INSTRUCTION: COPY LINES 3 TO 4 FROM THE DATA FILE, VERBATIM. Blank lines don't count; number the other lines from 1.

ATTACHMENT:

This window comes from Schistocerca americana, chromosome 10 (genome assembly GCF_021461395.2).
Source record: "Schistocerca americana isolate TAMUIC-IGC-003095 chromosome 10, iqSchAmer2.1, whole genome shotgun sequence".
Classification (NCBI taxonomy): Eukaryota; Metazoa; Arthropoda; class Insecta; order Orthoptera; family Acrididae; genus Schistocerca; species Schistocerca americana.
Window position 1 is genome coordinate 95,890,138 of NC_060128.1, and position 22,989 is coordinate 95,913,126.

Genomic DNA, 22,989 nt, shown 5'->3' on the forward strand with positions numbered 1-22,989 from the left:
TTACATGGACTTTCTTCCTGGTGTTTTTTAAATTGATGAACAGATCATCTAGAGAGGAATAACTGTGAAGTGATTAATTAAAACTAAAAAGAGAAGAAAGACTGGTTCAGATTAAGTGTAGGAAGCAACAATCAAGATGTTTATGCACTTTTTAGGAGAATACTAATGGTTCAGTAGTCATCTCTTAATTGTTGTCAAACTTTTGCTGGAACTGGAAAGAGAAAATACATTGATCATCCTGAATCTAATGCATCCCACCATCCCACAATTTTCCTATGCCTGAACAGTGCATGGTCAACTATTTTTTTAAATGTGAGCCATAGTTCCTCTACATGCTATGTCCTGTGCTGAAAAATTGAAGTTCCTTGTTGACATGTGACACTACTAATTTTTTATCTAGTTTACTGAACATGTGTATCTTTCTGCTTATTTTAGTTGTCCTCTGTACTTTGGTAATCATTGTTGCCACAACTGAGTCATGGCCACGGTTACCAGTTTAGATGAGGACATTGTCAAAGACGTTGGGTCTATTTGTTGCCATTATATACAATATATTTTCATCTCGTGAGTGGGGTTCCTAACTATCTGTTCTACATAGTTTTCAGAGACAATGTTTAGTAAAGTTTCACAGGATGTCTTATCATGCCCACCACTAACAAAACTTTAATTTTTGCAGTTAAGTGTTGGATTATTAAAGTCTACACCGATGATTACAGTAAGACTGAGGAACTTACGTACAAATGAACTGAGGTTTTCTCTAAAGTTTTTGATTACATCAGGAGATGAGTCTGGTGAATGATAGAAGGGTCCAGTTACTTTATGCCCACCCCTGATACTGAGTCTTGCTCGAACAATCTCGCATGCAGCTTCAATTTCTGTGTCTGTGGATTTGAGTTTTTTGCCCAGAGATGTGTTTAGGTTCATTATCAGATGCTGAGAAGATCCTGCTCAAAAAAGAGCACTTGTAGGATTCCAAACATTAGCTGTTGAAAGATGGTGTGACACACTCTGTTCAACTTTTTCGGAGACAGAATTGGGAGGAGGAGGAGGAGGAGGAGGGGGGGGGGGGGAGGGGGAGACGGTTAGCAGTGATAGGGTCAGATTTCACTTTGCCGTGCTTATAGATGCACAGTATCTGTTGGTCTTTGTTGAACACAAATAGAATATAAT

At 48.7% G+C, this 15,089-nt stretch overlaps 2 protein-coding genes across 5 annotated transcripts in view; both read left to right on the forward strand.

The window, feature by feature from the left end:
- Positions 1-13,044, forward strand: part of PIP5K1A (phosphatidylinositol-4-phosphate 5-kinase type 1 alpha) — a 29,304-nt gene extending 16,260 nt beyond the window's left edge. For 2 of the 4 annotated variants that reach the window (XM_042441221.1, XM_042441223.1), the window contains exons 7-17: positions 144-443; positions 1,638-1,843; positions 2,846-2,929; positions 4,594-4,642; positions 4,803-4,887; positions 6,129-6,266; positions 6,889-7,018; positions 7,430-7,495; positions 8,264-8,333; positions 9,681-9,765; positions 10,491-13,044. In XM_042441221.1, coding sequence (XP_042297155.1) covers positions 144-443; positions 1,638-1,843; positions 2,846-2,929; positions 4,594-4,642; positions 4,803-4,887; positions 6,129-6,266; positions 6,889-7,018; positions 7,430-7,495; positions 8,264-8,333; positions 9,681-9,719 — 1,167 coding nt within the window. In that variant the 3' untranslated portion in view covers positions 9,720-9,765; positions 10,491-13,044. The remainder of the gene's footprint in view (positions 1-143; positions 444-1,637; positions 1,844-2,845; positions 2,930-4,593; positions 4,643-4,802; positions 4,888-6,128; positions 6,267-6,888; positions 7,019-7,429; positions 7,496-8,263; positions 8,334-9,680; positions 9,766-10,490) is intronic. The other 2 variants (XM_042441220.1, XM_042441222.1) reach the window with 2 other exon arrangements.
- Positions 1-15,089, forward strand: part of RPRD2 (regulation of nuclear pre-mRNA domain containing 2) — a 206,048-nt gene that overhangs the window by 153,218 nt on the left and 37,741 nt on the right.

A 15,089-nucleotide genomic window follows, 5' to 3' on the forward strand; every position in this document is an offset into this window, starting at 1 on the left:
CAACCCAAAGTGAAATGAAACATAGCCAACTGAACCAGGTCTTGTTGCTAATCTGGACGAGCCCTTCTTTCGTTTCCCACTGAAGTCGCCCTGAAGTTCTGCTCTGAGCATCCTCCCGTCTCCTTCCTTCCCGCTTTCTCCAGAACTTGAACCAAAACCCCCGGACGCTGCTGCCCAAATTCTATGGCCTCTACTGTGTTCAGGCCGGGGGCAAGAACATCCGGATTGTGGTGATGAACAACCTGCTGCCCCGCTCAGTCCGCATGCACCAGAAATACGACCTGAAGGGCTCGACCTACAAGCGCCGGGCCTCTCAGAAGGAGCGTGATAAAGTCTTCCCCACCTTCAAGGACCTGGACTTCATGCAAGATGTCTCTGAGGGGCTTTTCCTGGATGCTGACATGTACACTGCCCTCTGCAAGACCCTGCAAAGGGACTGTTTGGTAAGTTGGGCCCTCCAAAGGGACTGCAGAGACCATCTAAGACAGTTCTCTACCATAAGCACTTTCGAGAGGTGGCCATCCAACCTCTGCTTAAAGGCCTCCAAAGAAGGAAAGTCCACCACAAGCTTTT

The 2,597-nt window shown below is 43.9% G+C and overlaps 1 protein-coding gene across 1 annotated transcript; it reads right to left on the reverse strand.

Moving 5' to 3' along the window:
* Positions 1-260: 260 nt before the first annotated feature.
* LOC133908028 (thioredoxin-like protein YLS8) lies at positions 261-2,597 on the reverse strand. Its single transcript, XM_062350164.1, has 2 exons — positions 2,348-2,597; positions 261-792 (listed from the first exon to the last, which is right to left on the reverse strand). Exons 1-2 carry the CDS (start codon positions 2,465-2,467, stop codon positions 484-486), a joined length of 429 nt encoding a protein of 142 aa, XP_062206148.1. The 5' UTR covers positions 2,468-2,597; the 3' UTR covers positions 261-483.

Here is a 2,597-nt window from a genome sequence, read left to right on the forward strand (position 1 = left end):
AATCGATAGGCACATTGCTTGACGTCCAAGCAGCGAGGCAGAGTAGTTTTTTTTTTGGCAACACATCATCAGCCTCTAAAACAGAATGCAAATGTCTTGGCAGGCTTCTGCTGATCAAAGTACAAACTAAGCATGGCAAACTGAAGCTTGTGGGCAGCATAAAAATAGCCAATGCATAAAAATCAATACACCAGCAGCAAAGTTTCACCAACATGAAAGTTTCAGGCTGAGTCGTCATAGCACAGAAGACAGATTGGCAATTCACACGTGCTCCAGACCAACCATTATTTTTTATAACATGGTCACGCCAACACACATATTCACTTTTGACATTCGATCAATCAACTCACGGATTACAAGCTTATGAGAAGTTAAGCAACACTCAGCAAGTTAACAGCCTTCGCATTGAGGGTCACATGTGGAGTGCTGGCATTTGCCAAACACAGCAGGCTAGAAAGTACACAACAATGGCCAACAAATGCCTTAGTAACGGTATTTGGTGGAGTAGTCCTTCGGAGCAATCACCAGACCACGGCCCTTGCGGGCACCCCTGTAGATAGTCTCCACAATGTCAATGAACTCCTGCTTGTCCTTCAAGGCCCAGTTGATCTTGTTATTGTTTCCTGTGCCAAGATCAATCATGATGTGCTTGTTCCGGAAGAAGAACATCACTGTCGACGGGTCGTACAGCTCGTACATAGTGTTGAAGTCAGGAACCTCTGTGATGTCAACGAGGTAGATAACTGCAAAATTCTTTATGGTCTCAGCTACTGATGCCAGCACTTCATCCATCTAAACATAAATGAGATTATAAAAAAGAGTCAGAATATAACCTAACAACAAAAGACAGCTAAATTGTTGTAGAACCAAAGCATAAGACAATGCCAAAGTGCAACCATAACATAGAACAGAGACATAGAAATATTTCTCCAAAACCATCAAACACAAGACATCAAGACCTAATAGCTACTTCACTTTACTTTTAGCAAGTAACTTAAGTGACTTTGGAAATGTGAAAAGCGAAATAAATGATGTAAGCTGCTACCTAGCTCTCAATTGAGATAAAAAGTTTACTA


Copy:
Classification (NCBI taxonomy): Eukaryota; Metazoa; Arthropoda; class Insecta; order Orthoptera; family Acrididae; genus Schistocerca; species Schistocerca americana.
Window position 1 is genome coordinate 95,890,138 of NC_060128.1, and position 22,989 is coordinate 95,913,126.